I have been contacted by constituents recently regarding the Immigration Bill and concerns that it may affect staff numbers in the NHS and care sector.
Our doctors, nurses and care staff work incredibly hard and I understand the concerns that have been raised. For those staff from the EU, the Government has committed repeatedly that they will be able to remain in the country with the same rights as they enjoy today. EU citizens are an important part of the economic, cultural and social fabric of our country and a new settled status scheme under UK law has been introduced for EU citizens and their family members, covered by the Withdrawal Agreement. This will ensure that EU nationals can continue to perform their vital roles across a range of sectors, in particular health and care.
However, as we leave the EU, it is essential that going forward we have a strategy for immigration that suits the UK's needs and ensures we continue to have an open, dynamic economy and a world-class health service staffed by dedicated professionals. The Home Secretary published the Government's plan for the UK's future immigration system in December last year, confirming that there would be a single, skills-based immigration system covering all nationalities equally. I attach a letter from the Home Secretary which provides more details.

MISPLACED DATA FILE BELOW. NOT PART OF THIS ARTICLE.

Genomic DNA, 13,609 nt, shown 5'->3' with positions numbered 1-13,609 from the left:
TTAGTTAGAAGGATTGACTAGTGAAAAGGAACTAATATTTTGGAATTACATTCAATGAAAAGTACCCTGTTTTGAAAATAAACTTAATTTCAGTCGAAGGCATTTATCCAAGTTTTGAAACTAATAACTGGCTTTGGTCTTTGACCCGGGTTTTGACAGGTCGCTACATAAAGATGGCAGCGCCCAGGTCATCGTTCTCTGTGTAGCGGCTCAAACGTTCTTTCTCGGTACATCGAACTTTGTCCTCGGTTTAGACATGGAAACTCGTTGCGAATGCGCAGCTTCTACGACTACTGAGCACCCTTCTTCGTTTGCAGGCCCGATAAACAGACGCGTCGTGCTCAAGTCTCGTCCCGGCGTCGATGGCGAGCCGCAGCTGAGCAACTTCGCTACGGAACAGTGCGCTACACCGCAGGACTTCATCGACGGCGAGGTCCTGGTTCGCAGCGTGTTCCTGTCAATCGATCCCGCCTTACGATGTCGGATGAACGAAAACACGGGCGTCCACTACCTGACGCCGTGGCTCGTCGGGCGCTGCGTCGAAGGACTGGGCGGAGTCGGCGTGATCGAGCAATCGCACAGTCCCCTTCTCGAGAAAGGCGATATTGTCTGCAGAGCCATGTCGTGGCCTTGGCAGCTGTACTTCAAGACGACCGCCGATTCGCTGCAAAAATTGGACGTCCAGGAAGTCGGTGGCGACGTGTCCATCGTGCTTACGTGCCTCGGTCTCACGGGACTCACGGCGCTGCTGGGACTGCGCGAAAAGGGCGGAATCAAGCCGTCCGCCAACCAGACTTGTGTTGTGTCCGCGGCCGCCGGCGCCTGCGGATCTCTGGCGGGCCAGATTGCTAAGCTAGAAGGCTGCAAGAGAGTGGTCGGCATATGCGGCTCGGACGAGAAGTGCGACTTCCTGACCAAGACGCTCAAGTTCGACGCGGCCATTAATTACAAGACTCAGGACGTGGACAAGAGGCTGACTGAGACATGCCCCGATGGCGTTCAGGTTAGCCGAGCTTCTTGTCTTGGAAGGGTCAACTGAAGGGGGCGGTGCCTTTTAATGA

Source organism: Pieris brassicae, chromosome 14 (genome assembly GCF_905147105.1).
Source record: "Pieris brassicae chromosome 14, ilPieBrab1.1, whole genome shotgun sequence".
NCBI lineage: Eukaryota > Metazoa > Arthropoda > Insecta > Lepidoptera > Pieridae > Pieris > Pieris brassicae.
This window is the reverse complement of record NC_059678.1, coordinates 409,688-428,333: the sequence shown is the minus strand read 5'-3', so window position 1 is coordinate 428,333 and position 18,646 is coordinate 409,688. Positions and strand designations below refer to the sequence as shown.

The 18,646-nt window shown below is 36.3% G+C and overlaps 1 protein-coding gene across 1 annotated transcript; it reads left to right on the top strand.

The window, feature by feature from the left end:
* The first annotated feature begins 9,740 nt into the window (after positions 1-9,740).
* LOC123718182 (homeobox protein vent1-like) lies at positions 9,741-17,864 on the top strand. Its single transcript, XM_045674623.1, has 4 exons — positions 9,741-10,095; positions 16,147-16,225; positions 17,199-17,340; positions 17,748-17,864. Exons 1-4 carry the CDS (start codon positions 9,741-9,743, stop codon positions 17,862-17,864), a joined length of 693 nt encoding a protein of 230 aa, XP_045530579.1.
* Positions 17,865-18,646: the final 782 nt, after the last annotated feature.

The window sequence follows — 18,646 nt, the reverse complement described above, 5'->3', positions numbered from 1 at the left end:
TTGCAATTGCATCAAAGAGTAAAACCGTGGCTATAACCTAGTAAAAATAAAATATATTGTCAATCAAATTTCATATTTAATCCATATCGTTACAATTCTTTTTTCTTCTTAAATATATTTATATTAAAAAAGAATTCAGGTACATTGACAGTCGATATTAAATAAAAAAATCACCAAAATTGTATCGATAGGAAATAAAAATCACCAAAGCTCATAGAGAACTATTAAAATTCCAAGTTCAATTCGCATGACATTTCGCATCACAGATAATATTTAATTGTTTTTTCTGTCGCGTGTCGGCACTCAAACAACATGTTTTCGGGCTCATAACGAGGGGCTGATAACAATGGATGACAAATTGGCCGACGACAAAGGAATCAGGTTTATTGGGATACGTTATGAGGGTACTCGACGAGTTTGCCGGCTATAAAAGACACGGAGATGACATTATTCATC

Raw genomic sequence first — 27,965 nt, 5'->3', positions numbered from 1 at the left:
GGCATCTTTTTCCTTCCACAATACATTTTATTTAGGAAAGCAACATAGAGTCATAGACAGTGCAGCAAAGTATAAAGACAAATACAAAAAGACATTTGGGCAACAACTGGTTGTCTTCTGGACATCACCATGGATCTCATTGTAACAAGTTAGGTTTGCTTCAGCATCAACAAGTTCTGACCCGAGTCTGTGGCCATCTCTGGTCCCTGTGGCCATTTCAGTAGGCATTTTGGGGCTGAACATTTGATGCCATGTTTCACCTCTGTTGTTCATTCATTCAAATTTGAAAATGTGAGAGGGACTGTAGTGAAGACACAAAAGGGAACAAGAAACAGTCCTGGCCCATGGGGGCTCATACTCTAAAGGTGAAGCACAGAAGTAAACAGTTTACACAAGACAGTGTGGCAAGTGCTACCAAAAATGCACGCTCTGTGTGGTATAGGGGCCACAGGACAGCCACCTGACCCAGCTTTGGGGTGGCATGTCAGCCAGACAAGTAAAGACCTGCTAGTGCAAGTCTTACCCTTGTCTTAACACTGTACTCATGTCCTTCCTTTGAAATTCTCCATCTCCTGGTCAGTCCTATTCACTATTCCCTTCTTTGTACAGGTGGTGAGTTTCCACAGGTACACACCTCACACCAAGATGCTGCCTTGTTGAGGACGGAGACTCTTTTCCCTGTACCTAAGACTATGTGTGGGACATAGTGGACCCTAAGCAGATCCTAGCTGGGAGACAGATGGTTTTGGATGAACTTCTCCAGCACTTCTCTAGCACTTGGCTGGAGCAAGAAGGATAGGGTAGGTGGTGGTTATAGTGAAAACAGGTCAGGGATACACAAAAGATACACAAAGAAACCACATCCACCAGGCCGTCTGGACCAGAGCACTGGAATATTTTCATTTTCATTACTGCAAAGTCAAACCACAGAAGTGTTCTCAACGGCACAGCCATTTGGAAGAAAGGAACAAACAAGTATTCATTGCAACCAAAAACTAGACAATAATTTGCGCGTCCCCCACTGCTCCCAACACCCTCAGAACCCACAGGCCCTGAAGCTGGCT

The publication of this plan followed a report from the Migration Advisory Committee, which the Home Secretary had commissioned to report on the impact of EEA migration on the UK. Their findings and recommendations are the starting point of a national debate on a future immigration system, with the Government launching a year-long programme of engagement across the UK to ensure that a wide range of views are heard.
It is crucial that we have a migration policy that is right for the UK, including the NHS, and I can assure you that the Government is looking extensively at how to ensure this policy delivers and continues to be open to proposals.
|Immigration White Paper DC Letter.pdf||376.38 KB|